Comedy Central's Prophet Experiments

Good comedy is clever. Comedy Central is very clever in both the idea and timing of the development of their new cartoon series JC. In a new show they plan to feature an insecure, bug-eyed Jesus fumbling through New York while evading his gamer-boy father.

Last month there was such an outcry against a depiction of Mohammed in an episode of South Park, they decided it was less hassle to clean up the episode than clean up after a bombing.

Maybe Comedy Central doesn't really mind bombs. Perhaps it is all an ingenious psychological experiment in cahoots with the sociology department of some Ivy League University. Having proven Muslim activists' devotion to one prophet, they are now testing to see how consistent they are to the teaching of their faith.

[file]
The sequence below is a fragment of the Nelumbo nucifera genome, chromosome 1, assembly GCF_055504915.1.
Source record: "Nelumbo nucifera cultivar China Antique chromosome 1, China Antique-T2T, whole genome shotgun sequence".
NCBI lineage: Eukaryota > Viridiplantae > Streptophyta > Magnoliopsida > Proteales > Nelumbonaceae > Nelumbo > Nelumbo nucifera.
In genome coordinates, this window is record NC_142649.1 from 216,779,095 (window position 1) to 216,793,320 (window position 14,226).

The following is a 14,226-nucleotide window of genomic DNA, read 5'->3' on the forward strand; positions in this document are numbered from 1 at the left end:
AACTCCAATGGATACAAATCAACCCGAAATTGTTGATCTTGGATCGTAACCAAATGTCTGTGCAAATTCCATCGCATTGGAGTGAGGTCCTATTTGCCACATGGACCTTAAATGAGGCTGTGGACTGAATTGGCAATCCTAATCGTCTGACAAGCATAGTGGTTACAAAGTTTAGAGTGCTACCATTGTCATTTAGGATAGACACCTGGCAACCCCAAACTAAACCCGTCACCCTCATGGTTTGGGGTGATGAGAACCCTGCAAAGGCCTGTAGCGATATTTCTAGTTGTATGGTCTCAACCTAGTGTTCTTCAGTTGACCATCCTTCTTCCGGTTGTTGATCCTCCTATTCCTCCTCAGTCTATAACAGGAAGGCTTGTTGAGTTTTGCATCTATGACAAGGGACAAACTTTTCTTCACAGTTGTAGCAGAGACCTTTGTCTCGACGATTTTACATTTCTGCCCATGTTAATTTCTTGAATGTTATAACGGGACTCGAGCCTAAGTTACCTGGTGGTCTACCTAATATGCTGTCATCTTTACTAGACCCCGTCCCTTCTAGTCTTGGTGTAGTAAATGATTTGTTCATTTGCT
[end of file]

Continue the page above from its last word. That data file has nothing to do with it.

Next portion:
If you have spent much time talking to Muslims, you will doubtless have heard, "We respect all the prophets, we must as Muslims. We make no distinction between them." This is sound Islamic theology. The next to last verse of the second and longest sura of the Koran instructs them so.

Having called their bluff, could it be that Comedy Central has no intention of airing JC? They are simply waiting for the next outraged Muslim bomb threat before they cancel it?

If the JC after Mohammed sequence is not a grand experiment, it must be that Comedy Central is showing the East how we in the West live. Most of us would predict that the Christian Right will complain over the caricature of their "Savior", but it goes without saying that their leadership will not call for violence.

Ah, what a grand idea! In our quest for a better society, one which combines the double greatness of the East and West, for once, maybe the East might learn from the West.

We have freedom of speech. We have freedom of religion. But we do not have the right to enforce our worldview by threats and violence. Nor do we see this as civilized. Entities like Comedy Central may cave in under threats of violence, but in Western thinking, such threats splash back on the faces of those who speak them, and bring disrepute to their cause.